The General Directorate of Traffic has warned through its social networks of a new attempt at phishing via email. This type of attack has been repeated throughout this year from several false email addresses but with a recurring element.

All the fraud campaigns and attempted data theft that the DGT has detected were related to the payment of a fine. From a fake email address (which this time is ‘’), a payment request arrives remembering that the recipient has a fine still pending.

What to do if my identity is stolen on the Internet?

To make the matter official, cyber thieves have placed the logos of the DGT and the Ministry of the Interior at the top of the text, although it is true that the email address already makes us suspect the authenticity of the sender.

The General Directorate of Traffic has wanted to warn of the possible receipt of an email of these characteristics, since the end goal is money theft, data of the recipient of the attack or even the sabotage of systems or the installation of malware.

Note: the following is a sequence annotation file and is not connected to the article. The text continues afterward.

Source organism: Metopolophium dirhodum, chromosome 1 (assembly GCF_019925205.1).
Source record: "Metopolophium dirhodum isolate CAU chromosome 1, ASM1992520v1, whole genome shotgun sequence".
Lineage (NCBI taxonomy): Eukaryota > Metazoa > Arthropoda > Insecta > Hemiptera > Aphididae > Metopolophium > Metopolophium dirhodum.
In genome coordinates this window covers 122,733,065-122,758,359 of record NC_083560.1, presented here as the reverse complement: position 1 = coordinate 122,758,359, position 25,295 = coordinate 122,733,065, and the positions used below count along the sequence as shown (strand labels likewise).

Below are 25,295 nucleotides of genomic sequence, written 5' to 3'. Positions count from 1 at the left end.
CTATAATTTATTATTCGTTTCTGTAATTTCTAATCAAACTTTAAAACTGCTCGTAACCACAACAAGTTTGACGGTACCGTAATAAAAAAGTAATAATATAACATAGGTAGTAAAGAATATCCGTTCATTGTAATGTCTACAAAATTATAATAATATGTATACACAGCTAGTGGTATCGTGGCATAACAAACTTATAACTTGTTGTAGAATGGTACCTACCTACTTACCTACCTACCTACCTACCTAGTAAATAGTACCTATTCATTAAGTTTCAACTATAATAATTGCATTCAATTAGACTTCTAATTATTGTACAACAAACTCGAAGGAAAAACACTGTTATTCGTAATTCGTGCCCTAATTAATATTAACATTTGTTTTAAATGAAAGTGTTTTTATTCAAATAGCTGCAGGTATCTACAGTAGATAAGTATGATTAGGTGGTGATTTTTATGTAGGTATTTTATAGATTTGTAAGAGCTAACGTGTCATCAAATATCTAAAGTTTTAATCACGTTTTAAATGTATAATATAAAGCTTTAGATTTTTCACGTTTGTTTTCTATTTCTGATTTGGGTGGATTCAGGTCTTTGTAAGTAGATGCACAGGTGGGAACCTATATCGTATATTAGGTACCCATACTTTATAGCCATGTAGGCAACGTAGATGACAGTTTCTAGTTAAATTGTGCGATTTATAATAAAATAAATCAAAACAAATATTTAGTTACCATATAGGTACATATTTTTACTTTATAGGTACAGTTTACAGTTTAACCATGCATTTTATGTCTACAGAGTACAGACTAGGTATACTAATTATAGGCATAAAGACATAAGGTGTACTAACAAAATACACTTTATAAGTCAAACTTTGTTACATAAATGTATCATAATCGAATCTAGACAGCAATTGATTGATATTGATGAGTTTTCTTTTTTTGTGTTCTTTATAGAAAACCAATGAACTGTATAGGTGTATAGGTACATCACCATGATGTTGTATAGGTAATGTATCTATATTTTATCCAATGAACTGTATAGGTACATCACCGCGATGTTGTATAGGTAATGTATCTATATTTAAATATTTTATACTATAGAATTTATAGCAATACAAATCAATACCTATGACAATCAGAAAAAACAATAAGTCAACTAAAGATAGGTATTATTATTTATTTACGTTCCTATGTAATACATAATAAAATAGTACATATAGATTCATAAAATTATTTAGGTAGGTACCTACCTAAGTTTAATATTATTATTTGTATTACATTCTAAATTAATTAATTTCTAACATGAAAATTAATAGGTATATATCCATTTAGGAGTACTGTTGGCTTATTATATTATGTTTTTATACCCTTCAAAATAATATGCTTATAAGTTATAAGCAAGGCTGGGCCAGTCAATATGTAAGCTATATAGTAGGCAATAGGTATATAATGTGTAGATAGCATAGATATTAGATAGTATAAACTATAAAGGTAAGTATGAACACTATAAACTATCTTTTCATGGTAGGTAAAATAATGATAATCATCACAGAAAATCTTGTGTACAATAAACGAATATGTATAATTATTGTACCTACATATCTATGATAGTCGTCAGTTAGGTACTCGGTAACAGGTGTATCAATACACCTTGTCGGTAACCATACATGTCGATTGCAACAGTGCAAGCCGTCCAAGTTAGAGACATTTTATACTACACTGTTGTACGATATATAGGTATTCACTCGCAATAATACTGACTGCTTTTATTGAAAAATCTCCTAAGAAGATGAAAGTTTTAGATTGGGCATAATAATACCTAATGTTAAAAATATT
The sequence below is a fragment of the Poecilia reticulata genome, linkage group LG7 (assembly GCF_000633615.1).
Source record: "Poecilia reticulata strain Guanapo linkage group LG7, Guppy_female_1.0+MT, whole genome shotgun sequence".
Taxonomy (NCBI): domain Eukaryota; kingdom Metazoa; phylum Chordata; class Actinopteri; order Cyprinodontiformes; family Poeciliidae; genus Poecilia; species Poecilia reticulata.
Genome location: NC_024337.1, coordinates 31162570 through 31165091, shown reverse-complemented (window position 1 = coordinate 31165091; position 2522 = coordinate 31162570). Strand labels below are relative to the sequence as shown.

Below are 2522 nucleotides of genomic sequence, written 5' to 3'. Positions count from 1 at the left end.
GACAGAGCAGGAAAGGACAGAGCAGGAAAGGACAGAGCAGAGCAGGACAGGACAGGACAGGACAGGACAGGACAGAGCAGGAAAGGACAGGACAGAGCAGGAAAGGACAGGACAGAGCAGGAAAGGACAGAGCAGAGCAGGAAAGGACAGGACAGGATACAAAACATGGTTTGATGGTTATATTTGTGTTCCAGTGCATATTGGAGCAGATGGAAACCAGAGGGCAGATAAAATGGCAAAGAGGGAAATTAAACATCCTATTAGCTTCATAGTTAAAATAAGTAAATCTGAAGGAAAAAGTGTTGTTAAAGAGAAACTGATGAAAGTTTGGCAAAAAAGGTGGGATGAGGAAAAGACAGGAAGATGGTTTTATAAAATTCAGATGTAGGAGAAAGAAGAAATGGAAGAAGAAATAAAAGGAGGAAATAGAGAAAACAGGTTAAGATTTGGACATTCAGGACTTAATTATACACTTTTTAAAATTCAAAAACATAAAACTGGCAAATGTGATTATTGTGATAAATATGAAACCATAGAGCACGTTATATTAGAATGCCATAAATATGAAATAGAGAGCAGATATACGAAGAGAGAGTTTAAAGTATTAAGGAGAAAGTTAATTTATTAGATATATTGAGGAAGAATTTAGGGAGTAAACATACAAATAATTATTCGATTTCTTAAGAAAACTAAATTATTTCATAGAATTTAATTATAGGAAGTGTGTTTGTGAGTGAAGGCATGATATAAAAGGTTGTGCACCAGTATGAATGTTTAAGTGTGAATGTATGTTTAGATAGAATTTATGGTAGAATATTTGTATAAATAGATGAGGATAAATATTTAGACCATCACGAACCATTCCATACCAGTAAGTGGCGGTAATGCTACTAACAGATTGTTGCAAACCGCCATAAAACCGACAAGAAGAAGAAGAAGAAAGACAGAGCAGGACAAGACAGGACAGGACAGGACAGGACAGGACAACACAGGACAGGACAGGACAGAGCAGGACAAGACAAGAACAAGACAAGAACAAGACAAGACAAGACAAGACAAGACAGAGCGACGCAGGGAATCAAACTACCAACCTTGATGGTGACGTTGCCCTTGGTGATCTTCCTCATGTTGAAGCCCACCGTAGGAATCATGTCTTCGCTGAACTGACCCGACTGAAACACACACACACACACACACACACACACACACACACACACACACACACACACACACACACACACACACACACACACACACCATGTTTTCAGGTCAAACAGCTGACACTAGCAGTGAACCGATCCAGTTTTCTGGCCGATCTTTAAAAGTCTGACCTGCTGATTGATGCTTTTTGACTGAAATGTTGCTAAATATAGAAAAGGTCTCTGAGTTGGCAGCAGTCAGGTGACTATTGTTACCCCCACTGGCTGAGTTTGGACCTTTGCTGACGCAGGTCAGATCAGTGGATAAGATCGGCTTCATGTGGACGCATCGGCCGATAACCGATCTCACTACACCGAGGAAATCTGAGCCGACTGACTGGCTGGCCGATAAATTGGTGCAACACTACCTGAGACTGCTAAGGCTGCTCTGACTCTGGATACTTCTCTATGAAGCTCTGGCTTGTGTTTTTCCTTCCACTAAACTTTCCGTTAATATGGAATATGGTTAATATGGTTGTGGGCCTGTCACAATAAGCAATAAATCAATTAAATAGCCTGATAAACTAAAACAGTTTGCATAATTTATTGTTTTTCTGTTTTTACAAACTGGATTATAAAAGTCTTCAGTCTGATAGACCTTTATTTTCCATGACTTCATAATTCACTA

How is a fine notified?

Faced with these attacks, the General Directorate of Traffic reminds that this type of email is not the usual way to notify traffic sanctions. There are three common ways of communicating a fine:

  • In hand. The violation is detected at the moment and the agents deliver a copy of the complaint bulletin.
  • By ordinary mail. These types of fines, such as speeding tickets detected by radar, require the identification of the driver who was behind the wheel at the time of the offense.
  • In the TESTRA. It is the Edictal Board of Traffic Sanctions and there are published all those that have not been notified.

To this day too it is possible to receive the notification by email, but to make use of this type of notifications it is necessary to register in the Electronic Road Address (for free). Therefore, if this service is not activated and an e-mail is received requesting the payment of a fine, it is best to be suspicious.